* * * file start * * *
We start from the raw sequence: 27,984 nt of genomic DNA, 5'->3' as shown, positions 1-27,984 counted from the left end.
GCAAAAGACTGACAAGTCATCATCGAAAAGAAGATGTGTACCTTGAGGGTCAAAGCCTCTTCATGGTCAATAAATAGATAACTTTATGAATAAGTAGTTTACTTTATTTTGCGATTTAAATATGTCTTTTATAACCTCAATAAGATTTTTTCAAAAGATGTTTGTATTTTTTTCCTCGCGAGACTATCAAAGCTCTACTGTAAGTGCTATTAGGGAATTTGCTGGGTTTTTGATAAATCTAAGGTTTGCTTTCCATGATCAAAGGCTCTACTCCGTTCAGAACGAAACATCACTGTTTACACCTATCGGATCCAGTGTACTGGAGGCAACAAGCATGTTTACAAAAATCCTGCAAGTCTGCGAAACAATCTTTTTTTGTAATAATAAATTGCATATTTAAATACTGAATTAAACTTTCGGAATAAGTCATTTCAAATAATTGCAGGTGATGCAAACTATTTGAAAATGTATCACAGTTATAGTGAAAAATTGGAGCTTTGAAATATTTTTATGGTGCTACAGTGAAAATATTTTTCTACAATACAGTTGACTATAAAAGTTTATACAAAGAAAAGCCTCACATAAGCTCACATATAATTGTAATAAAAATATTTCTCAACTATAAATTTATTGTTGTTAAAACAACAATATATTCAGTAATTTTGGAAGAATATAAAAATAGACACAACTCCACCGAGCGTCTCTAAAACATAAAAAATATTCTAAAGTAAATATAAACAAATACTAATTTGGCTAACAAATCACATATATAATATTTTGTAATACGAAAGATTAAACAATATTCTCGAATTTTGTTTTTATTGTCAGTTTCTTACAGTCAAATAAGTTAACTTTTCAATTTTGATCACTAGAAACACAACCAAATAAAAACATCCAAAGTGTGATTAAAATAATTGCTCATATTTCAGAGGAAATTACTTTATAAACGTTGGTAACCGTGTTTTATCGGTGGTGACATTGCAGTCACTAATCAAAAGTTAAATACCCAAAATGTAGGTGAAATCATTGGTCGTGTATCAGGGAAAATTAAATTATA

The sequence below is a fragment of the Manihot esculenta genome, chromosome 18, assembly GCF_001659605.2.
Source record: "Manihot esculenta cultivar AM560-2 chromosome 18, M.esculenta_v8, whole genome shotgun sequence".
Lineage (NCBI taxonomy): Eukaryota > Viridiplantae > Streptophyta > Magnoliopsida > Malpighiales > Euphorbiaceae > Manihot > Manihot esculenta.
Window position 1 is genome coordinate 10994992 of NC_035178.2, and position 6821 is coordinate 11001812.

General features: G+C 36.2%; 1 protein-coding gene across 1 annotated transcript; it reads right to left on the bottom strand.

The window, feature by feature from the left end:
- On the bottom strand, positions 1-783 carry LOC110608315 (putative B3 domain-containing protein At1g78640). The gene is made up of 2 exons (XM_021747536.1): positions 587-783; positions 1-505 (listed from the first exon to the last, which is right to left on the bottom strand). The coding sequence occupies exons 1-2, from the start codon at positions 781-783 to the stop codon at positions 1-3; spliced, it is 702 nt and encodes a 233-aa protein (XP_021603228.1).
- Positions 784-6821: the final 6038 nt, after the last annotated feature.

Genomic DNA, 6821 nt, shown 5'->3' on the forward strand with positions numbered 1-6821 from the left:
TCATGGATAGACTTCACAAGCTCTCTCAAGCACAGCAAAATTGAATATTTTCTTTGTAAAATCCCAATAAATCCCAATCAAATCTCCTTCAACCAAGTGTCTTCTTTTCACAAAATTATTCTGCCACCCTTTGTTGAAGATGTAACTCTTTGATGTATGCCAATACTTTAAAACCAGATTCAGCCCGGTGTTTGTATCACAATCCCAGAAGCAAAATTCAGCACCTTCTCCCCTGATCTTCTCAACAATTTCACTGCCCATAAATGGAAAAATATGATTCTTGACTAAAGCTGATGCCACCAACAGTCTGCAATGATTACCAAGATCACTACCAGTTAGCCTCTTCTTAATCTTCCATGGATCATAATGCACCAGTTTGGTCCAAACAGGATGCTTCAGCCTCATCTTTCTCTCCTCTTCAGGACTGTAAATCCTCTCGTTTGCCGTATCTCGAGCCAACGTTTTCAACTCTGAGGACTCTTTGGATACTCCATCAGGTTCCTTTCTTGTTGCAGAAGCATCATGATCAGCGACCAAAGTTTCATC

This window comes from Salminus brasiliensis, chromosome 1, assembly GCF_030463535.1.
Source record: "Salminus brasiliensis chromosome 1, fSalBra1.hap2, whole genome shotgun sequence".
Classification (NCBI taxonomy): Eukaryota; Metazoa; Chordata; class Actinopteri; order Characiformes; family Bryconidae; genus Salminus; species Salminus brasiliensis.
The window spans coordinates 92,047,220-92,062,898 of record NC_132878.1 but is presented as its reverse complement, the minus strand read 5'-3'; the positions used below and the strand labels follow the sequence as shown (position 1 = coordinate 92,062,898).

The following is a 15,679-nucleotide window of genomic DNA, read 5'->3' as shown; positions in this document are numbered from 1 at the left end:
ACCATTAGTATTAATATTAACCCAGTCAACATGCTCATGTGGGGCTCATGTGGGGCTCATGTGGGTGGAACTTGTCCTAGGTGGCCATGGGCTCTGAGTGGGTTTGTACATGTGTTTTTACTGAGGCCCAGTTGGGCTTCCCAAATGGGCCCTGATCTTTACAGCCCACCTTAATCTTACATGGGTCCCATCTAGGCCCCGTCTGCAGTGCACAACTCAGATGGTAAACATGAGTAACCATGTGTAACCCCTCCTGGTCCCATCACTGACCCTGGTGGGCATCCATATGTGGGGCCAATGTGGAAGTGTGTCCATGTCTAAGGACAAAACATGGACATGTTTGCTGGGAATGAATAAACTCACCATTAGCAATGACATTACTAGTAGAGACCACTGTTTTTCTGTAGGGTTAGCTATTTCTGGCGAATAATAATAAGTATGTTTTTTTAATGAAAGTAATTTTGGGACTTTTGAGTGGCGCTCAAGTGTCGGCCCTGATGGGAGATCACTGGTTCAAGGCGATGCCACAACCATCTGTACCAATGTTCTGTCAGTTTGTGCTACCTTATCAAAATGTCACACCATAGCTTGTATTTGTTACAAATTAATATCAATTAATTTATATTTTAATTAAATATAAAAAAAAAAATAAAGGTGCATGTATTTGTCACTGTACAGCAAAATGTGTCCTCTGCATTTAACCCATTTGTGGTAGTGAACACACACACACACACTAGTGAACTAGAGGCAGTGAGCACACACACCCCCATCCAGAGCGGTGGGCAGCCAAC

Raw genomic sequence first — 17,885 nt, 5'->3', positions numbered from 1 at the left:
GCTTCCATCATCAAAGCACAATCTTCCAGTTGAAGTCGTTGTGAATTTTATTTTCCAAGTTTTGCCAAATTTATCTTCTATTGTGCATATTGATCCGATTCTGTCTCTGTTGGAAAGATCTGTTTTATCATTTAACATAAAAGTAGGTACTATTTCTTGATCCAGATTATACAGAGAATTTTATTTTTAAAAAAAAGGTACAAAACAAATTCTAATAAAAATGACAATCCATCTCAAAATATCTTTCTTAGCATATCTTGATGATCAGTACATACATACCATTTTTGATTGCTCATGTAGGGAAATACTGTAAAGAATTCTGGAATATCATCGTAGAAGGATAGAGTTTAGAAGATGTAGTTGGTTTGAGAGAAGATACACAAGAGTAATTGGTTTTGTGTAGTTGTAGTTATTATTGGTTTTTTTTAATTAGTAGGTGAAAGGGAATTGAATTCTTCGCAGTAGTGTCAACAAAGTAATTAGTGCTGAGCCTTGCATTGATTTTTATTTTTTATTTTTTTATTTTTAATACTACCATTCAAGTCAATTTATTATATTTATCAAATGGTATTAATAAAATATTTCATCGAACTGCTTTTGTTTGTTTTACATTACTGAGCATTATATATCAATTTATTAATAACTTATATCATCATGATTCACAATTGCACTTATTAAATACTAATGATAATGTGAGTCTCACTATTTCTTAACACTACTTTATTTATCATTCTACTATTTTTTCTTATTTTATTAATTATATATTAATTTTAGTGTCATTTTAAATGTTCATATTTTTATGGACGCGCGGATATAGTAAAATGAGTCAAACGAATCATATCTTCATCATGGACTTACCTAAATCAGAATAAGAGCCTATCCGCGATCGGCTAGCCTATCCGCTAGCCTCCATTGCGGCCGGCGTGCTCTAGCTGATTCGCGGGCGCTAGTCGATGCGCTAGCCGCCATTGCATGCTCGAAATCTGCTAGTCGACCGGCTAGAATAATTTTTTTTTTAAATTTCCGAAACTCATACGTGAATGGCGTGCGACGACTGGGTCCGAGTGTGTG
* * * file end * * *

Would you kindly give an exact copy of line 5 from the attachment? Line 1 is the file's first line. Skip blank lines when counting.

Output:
Lineage (NCBI taxonomy): Eukaryota > Viridiplantae > Streptophyta > Magnoliopsida > Malpighiales > Euphorbiaceae > Manihot > Manihot esculenta.